Young Indonesians struggle to resist the power of the skin whitening industry

Tessa Toumbourou

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White faces dominate the supermarket shelves
Tessa Toumbourou

Faces so white they are nearly transparent stare vacantly from the sides of hundreds of varieties of creams, lotions, soaps, scrubs and bleaches in supermarket beauty aisles across Indonesia. Those same faces stare out from advertisements in magazines, on billboards, on the sides of buses and on television – all proclaiming the benefits of lighter coloured skin.

Promotions for skin whitening products are targeted squarely at Indonesia’s urban aspirational classes. Young university women represent a key market segment. Advertisements portray the kinds of lives they aspire to and free samples are handed out at universities. Many university-aged women believe that regular use of skin whitening products makes them more attractive. But not all are enthusiastic. Some women are concerned about potentially damaging side effects of the products themselves. Many more reject the industry’s message that women can’t succeed in their careers or their love lives without altering their physical image.

Mixed motivations

The skin whitening phenomenon in Indonesia is part of a billion dollar Asia-wide industry that pressures women to respond to the siren call of white skin. In Indonesia, pale skin is promoted as a key opportunity enhancer – a social indicator of status, power, wealth, and most emphatically, beauty. The message is clear. Dark skin is inferior and somehow dirty, ugly, or even unhealthy. As one university student commented, ‘Beauty for Indonesian women is defined as a woman whose skin in white.’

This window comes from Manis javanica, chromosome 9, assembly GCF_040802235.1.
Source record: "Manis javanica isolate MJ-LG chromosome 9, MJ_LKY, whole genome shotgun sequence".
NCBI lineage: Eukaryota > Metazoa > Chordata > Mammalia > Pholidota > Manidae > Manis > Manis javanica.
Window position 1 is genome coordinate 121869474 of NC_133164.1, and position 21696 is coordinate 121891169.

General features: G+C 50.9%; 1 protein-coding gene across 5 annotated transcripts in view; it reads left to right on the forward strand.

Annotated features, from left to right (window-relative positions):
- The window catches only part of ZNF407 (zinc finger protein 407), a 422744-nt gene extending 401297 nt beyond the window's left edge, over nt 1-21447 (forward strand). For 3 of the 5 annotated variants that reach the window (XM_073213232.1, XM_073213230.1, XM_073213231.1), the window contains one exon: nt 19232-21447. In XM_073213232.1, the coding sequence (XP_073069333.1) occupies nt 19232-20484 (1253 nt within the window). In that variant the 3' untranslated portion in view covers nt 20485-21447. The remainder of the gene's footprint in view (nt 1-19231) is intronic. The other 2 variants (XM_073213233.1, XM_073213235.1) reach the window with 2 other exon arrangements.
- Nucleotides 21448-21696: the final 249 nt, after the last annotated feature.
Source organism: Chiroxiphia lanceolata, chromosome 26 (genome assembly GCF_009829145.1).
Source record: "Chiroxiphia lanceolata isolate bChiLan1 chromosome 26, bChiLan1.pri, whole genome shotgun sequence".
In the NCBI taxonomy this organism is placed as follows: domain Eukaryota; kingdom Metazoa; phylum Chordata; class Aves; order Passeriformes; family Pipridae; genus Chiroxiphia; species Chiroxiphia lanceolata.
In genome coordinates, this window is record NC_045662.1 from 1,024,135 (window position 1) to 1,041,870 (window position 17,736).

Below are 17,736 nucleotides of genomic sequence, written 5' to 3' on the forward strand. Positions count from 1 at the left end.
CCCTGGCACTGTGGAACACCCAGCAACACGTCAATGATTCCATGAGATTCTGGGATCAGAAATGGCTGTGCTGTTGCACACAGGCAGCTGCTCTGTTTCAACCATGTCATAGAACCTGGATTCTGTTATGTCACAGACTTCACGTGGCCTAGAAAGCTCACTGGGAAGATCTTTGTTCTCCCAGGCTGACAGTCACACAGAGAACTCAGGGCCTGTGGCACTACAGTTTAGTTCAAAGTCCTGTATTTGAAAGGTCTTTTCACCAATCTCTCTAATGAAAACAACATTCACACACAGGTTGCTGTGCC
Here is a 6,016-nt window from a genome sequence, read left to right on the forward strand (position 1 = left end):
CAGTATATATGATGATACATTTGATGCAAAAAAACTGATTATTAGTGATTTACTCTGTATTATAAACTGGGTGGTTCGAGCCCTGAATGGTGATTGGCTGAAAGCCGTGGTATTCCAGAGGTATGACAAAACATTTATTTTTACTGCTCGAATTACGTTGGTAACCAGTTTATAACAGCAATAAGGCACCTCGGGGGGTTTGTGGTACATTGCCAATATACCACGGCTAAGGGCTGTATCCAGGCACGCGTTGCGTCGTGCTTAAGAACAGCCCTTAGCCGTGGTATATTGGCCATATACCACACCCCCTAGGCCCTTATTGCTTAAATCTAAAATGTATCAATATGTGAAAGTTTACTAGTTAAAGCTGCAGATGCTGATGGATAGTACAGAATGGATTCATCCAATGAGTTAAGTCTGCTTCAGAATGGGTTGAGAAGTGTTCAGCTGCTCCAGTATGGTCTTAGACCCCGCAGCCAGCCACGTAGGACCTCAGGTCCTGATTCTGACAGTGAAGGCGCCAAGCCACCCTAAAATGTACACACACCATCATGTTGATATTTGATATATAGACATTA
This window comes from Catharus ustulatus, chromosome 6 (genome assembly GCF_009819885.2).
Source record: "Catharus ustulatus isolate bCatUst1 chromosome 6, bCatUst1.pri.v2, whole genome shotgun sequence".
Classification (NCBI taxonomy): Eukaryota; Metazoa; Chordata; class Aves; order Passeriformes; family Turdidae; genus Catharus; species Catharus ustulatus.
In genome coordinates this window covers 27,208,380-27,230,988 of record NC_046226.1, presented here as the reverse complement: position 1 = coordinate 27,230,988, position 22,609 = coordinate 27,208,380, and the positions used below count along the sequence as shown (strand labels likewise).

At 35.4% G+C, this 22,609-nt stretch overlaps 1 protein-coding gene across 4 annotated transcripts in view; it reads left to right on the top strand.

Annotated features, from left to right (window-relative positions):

When asked to define the consumer market for skin whitening, university students I spoke to described the majority of users as teenagers and young women aged between 15 and 25. Laughing, a pair of English language students explained that skin whitening products are used by teenage girls to attract boys’ attention. ‘They do it so they have brighter looking faces, like in advertisements of pretty teenagers and women who use skin whitening.’ Students also mentioned the growing use of skin whitening by older women as a form of anti-aging therapy.

Many university-aged women believe that regular use of skin whitening products makes them more attractive.

There are many other reasons why young women choose to use skin whitening products. Some students put it down to personality. But the push for whiteness is also structural. Many women pointed to pressures in the job market, and the prospect of appearing more attractive to prospective partners. Others blamed the growing influence of western culture for pressuring people to become white. One student suggested that the push to use whitening products was a form of cultural cringe, which ‘reduces the value of our own skin’. This was echoed by another student who observed that ‘Our own community does not consider our own culture to be important, so we think the same of ourselves.’

A dangerous habit

Even those young people who embrace skin whitening have concerns about its long-term effects. Most skin whitening products contain mercury or hydroquinone, two seriously damaging chemicals. Mercury, a common ingredient in skin whitening creams in Asia, strips the skin of its natural pigment. It is also a poison known to cause liver and kidney damage, which can also lead to neurological disorders. Hydroquinone, a chemical used in photo processing, has been shown to cause cancer in lab animals. Ironically, both chemicals also react with ultra-violet rays and re-oxidise, leading to more skin-darkening pigmentation and premature aging. More of the product is then needed to alter the response, which changes the skin’s natural structure and inhibits the production of melatonin, making the skin more susceptible to skin cancer.